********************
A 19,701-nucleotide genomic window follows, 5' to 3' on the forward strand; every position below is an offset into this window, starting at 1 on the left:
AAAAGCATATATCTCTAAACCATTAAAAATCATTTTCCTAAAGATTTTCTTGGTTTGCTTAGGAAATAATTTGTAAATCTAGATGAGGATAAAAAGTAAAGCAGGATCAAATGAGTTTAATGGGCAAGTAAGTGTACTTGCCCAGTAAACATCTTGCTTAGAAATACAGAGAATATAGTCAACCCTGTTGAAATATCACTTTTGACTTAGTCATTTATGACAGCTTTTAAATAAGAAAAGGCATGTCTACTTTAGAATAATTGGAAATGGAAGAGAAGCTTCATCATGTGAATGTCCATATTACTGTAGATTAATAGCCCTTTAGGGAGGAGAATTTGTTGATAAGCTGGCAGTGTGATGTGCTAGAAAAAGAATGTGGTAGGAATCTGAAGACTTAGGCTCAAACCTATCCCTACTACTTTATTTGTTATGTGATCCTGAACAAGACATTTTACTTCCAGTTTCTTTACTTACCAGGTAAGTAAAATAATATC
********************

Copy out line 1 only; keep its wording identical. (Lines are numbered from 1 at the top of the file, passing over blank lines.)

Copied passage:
A 19,701-nucleotide genomic window follows, 5' to 3' on the forward strand; every position below is an offset into this window, starting at 1 on the left: